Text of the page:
Whereas the UK’s royal wedding focused on the theme of a prince marrying a commoner, this Texas-sized ceremony featured Tami, with her regal LR3, marrying Dan, with his more common Discovery II. Two years ago I had the pleasure of hosting a royal visit from them during their vacation trip through New England. While Dan went scuba diving with my former skipper, Tami accompanied me in the QE I for a tootle around the island. In that private moment Tami confessed that the long drive in Dan’s kitted out Discovery II made her long for the advanced engineering of her LR3. Fairy tales can come true, and yes, an LR can marry a Land Rover and be very, very happy.
Way back in the early days of personal computers IT types warmed that viruses could only infect a computer if you inserted a diskette from an unknown source in your floppy drive. Then came the internet and millions of opportunities for hackers to infect your hard drive with viruses, worms and trojans, or just steal vast amounts of personal data.
We’re reliving this possibility as automobiles become connected to cyberspace. If your GM Onstar or Ford Sync system can detect an airbag alert and report an accident automatically, then maybe a hacker could find out the code for your car’s keyless entry, manipulate your automated braking/suspension operations, or listen in on interior cabin conversations?
Computer scientists from the University of California, San Diego, and the University of Washington purchased a new car for the sole purpose of demonstrating whether they could hack into its computer systems through the Bluetooth connections in the car. Their report revealed that they could and that automotive manufacturers were already taking this potential threat seriously.
The chances of hackers doing something similar with my Series II-A are more remote. As an EMT I carry around a portable radio; whenever I’ve tried to respond to a call while the engine is running, static from the ignition system drowns out all radio communications. The only computer in the car is the laptop in my computer bag. Listening in on cabin conversations is out of the question – you can’t even hear the person sitting next to you. Stick with your pre-telecommunicating Land Rovers and you’re safe.
Saturday morning in Maine often includes listening to “Car Talk” on Maine Public Radio. Who else would tackle the question as to whether soaking gummed up spark plugs in vodka would render them useful again [“yes, vodka is a good solvent”]?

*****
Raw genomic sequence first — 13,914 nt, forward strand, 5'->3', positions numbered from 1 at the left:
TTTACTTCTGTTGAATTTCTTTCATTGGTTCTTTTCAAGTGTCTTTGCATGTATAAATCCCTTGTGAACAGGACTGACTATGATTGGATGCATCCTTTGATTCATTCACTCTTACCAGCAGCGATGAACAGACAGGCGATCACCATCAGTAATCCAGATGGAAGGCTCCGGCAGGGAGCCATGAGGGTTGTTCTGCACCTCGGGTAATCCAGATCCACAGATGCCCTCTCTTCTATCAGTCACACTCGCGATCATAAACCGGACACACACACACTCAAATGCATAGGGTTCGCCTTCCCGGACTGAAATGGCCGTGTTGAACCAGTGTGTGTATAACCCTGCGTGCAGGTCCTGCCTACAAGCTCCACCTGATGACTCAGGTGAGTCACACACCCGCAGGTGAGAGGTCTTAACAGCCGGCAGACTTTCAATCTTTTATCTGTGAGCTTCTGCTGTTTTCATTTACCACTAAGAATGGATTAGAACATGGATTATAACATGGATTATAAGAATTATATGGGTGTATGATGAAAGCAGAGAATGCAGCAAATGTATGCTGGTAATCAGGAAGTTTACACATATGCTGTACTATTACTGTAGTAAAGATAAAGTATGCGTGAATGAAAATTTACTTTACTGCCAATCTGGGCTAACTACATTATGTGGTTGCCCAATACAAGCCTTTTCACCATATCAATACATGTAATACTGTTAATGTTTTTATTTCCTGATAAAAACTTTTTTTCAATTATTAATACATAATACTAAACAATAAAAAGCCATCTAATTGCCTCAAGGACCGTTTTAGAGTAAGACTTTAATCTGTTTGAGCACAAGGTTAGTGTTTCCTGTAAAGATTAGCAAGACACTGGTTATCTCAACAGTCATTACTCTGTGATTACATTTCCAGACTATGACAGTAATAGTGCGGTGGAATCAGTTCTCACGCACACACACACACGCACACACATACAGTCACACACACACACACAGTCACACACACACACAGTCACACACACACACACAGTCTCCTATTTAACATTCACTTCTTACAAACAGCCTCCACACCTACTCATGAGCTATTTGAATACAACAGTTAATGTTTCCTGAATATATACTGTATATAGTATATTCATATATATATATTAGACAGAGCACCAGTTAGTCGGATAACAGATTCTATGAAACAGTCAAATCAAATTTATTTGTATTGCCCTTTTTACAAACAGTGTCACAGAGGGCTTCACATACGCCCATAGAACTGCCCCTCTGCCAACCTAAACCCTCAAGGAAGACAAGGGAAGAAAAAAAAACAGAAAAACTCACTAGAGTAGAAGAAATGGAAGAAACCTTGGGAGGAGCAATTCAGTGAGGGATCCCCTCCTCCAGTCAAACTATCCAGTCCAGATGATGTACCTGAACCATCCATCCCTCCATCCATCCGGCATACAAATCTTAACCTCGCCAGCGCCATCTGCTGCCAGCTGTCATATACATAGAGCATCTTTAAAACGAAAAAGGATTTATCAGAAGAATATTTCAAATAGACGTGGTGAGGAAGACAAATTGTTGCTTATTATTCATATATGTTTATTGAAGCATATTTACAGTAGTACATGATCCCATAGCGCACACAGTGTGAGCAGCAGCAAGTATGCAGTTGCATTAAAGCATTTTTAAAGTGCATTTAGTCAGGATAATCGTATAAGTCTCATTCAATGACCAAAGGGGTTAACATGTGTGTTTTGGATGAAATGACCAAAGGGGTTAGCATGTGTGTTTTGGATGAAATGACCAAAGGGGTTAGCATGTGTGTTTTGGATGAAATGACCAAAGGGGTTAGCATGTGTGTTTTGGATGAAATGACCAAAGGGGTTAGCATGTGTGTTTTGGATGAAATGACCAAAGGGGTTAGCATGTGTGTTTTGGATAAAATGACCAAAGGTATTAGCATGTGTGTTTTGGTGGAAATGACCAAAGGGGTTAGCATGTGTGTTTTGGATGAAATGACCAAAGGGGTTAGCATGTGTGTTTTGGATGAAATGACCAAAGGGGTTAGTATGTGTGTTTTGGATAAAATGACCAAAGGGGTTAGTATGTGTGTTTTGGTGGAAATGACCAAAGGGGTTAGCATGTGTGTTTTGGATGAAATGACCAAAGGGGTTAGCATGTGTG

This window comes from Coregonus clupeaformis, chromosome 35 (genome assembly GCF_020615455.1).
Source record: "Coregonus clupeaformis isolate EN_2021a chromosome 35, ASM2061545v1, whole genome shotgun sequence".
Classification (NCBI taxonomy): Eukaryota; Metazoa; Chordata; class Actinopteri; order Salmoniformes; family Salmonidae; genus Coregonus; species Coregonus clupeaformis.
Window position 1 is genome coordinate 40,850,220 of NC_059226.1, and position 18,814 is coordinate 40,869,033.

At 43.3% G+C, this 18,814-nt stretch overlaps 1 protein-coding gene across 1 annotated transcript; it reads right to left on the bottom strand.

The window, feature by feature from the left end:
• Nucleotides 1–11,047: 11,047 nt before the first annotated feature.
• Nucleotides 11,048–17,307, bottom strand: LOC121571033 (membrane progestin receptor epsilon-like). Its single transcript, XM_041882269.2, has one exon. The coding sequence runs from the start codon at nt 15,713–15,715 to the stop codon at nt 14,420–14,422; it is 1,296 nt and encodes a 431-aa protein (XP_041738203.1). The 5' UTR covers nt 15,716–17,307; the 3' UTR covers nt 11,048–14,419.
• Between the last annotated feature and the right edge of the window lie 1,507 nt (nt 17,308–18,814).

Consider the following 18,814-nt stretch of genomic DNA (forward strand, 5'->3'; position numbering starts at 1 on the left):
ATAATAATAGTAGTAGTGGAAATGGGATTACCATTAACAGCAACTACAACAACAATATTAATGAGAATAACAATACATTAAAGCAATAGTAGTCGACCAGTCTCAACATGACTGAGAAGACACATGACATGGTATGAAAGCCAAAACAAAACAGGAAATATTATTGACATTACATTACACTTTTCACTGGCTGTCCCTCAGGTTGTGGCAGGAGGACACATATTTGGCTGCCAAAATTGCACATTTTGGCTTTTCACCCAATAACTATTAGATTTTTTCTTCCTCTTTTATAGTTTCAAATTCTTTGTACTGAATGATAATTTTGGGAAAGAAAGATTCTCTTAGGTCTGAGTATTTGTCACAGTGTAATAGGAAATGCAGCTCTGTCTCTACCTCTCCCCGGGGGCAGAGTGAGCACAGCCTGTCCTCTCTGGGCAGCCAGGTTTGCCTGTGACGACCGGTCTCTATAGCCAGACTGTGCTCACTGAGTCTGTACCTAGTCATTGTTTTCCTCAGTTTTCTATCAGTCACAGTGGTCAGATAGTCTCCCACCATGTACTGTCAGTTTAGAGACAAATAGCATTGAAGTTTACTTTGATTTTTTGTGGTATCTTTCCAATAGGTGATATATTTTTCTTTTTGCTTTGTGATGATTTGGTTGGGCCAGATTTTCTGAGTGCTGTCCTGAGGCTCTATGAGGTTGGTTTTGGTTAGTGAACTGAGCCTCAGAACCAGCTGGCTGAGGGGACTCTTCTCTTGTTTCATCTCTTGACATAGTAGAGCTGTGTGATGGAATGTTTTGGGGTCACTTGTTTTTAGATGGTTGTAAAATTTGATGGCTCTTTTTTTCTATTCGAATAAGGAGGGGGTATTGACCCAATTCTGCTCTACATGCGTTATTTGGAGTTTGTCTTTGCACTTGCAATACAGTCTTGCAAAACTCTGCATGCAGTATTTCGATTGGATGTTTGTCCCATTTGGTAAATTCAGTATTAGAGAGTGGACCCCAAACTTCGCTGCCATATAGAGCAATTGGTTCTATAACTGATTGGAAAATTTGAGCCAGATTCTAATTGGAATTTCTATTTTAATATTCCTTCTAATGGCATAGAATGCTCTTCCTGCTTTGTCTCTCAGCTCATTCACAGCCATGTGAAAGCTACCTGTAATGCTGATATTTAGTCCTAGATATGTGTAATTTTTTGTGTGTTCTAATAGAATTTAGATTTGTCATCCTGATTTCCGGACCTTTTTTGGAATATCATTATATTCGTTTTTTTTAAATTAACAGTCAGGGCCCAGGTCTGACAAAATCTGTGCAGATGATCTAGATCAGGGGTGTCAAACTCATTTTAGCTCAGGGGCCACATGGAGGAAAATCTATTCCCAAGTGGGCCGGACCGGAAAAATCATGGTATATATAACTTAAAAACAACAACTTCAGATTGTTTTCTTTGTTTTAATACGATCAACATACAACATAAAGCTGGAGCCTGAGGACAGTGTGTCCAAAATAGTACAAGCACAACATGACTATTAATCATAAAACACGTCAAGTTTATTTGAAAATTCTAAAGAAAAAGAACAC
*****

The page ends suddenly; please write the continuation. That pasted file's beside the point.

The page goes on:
Today’s episode featured a call from a wife frustrated by her husband’s insistence that she share his enthusiasm for car club events they attend in their Mazda Miata. As she said during the broadcast, “we drive a few hours in one direction, have a dinner with other sports car geeks, and then drive home.” Instead of focusing on the obvious problem – a boring faux sports car – the Magliozzi brothers suggested she could by now, after two years of marriage, forgo attendance at future events.
Whether married or otherwise this issue raises its head in Land Rover circles, too.Vermont’s British Invasion, Connecticut’s British By The Sea, Oregon’s British Car Day are static, show-your-shiny-car-to-the-adoring-public events. The challenge is, of course, to make your car mean something to the significant other in your life. After putting a great deal of sweat equity and/or cash into your Land Rover you might become quite paranoid about sharing the driving of your beauty with another person – despite that fact that he/she might legally share ownership in your joint property or have supported your enthusiasm in some significant manner.
At least in Land Rover circles this dynamic is shifting as more couples attend and participate in Land Rover events together. Once the first Range Rover Classic demonstrated that you did not need to possess the strength of Thor or Xena Warrior Princess to operate the steering wheel, there’s no reason why your wife or girlfriend cannot take a long turn at the wheel. Indeed, if you’re lucky, she’ll let you drive her Land Rover, too.
Copyright 2011, Jeffrey Aronson and Rovers Magazine
"The Land Rover is not a vehicle, it's a way of life."